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ICE retaliates against prisoner

ICE Retaliates Against Immigrant Detainee for Speaking Out On Abuse

Erik Mercado has been speaking out about the conditions in detention for years. Now ICE is retaliating against him.

By Alexandra Martinez, PRISM

When Erik Mercado was 4 years old, his mother brought him and his older siblings to the U.S. from Mexico in search of better opportunities. But by 2001, Mercado’s green card application was denied after he landed in juvenile hall. The following year, when Mercado was just 18 years old, he was sentenced to four years in prison for burglary charges, which he calls his “worst mistake.” After he was released, he was deported to Tijuana for the first time. Mercado has since spent the last 18 years in and out of immigration detention centers and deportation proceedings, trying to find his way back to his family in the U.S. Over the years, Mercado has become vocal in detailing the abuses and neglect he experienced in Otay Mesa Detention Center in San Diego, where he has been detained on and off for almost two years. Now, he’s told Prism that he is the victim of retaliation for his outspokenness, with immigration officials subjecting him to solitary confinement, unexplained detention center transfers, and the revocation of his $30,000 bond that would guarantee his release pending his asylum hearings.

ICE retaliates against prisoner

“They gave me the bond in December [2021] and took it from me in January [2022],” Mercado said. “That’s retaliation all because I’ve been working with Freedom for Immigrants and letting them know how the conditions are in here.”

Mercado first called the Freedom for Immigrants (FFI) abuse hotline for immigrants in detention centers in August 2020 to report COVID-19 negligence issues and medical neglect, and to request support in finding a lawyer. Since then, he has become an avid caller to the free and unmonitored hotline, and has filed multiple Civil Rights and Civil Liberties (CRCL) complaints with the Department of Homeland Security.

“Erik has been a frequent caller of ours and has been such an instrumental monitoring advocate inside of detention,” said Amanda Díaz, the national hotline manager for FFI. “He calls us frequently to report abuse and neglect and informs others around him about our hotline and ways to talk about the abuse. Over the years, he’s become a dear friend to FFI staff and many hotline volunteers who are always so happy to receive his call on the hotline.”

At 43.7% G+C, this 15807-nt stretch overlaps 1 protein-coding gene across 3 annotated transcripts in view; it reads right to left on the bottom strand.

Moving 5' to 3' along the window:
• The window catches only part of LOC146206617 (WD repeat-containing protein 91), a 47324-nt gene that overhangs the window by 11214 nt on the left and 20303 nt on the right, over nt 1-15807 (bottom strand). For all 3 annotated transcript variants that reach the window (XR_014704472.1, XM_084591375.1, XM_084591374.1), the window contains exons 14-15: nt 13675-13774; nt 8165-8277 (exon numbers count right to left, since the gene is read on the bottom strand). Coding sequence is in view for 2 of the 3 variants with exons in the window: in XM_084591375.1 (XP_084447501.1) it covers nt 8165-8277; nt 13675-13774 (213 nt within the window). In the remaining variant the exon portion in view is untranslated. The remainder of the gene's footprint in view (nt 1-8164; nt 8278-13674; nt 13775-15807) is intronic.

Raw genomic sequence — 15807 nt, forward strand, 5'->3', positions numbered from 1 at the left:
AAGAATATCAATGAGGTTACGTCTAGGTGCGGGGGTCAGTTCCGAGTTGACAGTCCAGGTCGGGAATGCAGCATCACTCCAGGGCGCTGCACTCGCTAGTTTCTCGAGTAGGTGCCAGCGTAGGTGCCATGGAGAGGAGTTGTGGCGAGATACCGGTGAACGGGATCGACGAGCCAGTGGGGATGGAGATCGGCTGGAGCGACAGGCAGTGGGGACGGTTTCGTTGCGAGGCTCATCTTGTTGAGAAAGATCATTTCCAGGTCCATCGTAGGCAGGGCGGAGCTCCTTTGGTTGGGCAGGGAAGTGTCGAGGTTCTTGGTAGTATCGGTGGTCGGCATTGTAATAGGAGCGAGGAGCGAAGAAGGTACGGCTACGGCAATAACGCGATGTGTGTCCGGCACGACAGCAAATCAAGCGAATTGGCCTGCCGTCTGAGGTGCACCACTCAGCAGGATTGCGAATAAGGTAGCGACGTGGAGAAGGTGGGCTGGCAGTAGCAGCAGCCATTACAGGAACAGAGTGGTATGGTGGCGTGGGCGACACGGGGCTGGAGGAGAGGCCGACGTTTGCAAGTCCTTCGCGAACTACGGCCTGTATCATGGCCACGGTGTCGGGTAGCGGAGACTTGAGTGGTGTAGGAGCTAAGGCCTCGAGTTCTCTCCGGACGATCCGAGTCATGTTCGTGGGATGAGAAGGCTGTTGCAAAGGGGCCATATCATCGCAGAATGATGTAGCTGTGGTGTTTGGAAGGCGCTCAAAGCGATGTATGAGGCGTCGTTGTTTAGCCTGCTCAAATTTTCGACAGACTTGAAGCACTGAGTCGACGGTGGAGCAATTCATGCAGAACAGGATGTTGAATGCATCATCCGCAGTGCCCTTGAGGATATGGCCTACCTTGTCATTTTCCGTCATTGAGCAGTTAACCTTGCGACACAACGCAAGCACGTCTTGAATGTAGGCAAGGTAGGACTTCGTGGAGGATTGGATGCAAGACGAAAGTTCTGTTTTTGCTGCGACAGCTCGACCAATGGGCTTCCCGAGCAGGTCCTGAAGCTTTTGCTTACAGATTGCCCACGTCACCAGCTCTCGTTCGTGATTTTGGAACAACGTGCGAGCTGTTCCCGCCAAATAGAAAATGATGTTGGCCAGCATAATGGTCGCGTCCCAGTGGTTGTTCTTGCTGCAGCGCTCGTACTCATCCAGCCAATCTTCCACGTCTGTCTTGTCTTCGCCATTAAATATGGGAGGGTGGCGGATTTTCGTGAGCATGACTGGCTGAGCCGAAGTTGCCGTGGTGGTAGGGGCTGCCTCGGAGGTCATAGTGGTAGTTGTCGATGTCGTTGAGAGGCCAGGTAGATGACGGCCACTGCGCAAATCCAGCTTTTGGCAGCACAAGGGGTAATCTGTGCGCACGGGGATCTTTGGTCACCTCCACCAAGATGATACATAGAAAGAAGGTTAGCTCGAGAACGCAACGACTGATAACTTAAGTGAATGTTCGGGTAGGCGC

Mercado arrived at Otay Mesa in January 2020 when he sought asylum from Mexico at the border. Mercado’s decision to cross the border and seek asylum was an act of desperation. He and his girlfriend, a U.S. citizen, had been living in Tijuana at the time, and on one of their visits to the border they were targeted by a drug cartel who wanted them to act as mules. They refused, and days later, police apprehended Mercado and took him to jail where he was nearly attacked with a “shank” and then was assaulted by an officer.

“[The office] told me the cartel had paid him a lot of money for me to die,” Mercado said.

When he was released from the police station, he immediately ran straight to the border and asked for asylum. He was processed and taken to Otay Mesa Detention Center, where he then spent 15 months in solitary confinement.

While he was in solitary, he began filing complaints with FFI related to the abuse he faced from the staff psychologist. Mercado’s first official complaint was filed in January 2021, detailing medical neglect and COVID-19 negligence. According to the complaint, medical staff dismissed and refused to believe Mercado’s reported symptoms of anxiety and depression. He said she continuously told him that he was making up stories to advance his legal case, and at one point called him “a drug addict.”

The following month, he reported the excessive use of solitary confinement.

“It’s horrible here,” Mercado said.

In March 2021, the month following the consecutive complaints, Mercado was transferred without explanation to Imperial Regional Detention Facility in Calexico, California, two and a half hours west of his original location. Mercado spent four out of the six months in solitary confinement while at the facility. While there, he filed another complaint recounting the horrible conditions.